Freshman year: The upperclassmen are so much bigger. You're lost in the hallways without a pass. You want to stay home for three years and come back a senior.
Not this class.
"The first 100 days, Newt says, we're going to be working 25 hours a day. I'm excited. It will be the best first day in history. We're going to enact nine different reforms on the first day," said one of the typically rarin'-to-go Republican congressional freshmen, Randy Tate of Washington.
FOR THE RECORD - U.S. Rep.-elect Robert L. Ehrlich, Jr.'s name was misspelled yesterday in a story in the Today section.
The Sun regrets the error.
Oh, to be young, Republican and restless. Oh, to be on a first-name basis with the new speaker of the House and so darn thrilled with wresting control of Congress from the Democrats that you don't mind being cooped up for three days in a downtown Baltimore hotel attending seminars on tax relief, federal farm policy, congressional reform and conservative governance.
Wake us up when Rush Limbaugh gets here.
Of course, being the suspiciously liberal media, we weren't allowed into those seminars -- only the lunches, dinners and cocktail hours that break up three days of the political education camp. The conference is being held at the Radisson Plaza Lord (( Baltimore downtown -- a "symbolic" locale for these anti-Washington newcomers, one official said -- and run by the Heritage Foundation and Empower America, two Washington-based conservative groups that provided sanctuary for Republicans during those dark years of Democratic rule.
Nearly all the 73 newly elected Republicans RSVP'd to attend, as did two of the braver 13 freshman Democrats, but, like all freshmen, their faces are a blur. Who can tell them apart at this point? The only recognizable face of the freshman class, Sonny (and Cher-less) Bono, a Republican from California, was a no-show, at least at yesterday's opening events.
Other freshmen are better known for who they vanquished. When cameras lit up yesterday morning around a pale, be spectacled and mustachioed man in khaki pants, it wasn't quite clear who he was until a reporter began his question, "So now that you've beaten [Dan] Rostenkowski . . ." (That would be Michael Flanagan, the little-known Chicagoan who toppled the powerful Ways and Means chairman. He's already starting to get around, though: Fellow freshman, Bob Ehrlich of Baltimore County, said he's bringing him to WQSR's wacky "Rouse & Co." radio show this morning.)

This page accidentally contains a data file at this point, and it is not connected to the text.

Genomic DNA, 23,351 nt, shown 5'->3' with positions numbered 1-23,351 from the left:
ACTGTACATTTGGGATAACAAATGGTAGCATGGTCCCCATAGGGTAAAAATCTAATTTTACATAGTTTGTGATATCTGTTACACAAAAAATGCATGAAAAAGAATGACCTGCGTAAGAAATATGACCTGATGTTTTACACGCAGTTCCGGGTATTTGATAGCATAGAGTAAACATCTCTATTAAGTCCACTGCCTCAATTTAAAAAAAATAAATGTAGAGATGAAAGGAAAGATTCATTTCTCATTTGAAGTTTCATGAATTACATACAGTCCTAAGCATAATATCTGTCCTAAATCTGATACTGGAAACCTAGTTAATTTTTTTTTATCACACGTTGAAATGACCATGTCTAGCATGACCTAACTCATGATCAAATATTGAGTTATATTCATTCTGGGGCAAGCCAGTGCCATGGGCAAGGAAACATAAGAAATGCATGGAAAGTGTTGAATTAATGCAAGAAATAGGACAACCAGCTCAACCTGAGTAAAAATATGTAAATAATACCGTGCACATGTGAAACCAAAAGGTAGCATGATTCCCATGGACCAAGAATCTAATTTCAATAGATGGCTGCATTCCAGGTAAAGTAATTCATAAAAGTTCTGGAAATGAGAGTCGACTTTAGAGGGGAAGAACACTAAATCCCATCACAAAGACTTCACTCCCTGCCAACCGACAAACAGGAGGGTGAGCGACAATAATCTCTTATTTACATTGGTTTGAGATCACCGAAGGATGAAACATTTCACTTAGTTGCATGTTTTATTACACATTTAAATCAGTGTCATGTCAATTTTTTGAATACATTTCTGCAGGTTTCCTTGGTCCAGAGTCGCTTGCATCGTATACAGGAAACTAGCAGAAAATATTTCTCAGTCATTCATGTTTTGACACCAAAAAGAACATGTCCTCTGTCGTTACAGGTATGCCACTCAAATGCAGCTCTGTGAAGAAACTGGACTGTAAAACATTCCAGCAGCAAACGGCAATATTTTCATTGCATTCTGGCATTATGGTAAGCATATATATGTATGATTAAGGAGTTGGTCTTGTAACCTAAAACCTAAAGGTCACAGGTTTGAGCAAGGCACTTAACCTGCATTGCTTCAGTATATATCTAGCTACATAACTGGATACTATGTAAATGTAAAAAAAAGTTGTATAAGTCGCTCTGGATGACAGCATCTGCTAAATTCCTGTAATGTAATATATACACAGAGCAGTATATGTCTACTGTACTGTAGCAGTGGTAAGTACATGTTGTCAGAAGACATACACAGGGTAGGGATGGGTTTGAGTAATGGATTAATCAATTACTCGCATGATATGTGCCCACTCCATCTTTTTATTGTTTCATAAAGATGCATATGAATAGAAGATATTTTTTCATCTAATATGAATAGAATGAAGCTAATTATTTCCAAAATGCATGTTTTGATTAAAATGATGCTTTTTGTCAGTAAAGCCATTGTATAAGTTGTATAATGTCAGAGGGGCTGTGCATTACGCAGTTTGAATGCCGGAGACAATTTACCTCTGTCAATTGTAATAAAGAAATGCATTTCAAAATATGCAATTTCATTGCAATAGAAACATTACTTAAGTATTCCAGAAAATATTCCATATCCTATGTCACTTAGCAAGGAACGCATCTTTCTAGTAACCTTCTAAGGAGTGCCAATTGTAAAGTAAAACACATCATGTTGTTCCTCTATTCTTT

Many are similarly unknown inside the Beltway. In fact, that's why they're here. Greg Ganske, for example, is an Iowa doctor and farmer who drove a 1958 Desoto during the campaign to make the point that his opponent, a 36-year incumbent, was out of gas.
Just like in real school, though, the class stars, at least at this early stage, were the two football players, Steve Largent and J. C. Watts, both Oklahomans. They got to sit with Jack Kemp and Edward Teller, father of the hydrogen bomb, at the primo table during yesterday's luncheon.
Mr. Largent is the Hall of Famer whose Ripken-like streak -- 177 consecutive games in which he caught a pass -- will probably be broken this weekend by former Washington Redskin Art Monk; Mr. Watts is the former quarterback who led the University of Oklahoma to two straight Orange Bowls and -- attention Baltimore CFL fans -- won the Grey Cup MVP award in 1981.
"My previous career was challenging physically; this is challenging mentally, and it's every bit as intense," Mr. Largent sound-bited as he went off for a private schmooze with Mr. Kemp, another former football star.
Mr. Watts is already getting immense attention, in part because he's both black and Republican. "I look like very few of my colleagues," he acknowledged.
He's had breakfast with George Will, is running for class president, been courted for important jobs by the House leadership, and is already turning down about 60 percent of the media's interview requests. At least, he jokes, now he gets to be clothed while interviewed.
The questions are no less inside-baseball, though, judging from the earnest queries yesterday from Hill reporters on the minutia of committee assignments and the jockeying for class president. "You go out and play -- let the score decide," he said breezily when asked about the class president race as he left the luncheon, skipping the seminars to go back to Oklahoma instead.
Like the sports banquet that it resembled, yesterday's lunch was something of a victory party. They're perhaps not tanned, nor are they necessarily rested after all the campaigning and caucusing they've been doing, but these Republicans are ready. As are the Heritage Foundation and Empower America, which are naturally pleased that they have a whole new market for their latest product lines.
"We can provide expert witnesses," Heritage Foundation president Edwin Feulner told the new congressmen with Amway-like enthusiasm. "We can translate your ideas into legislation. . . . Please use us!"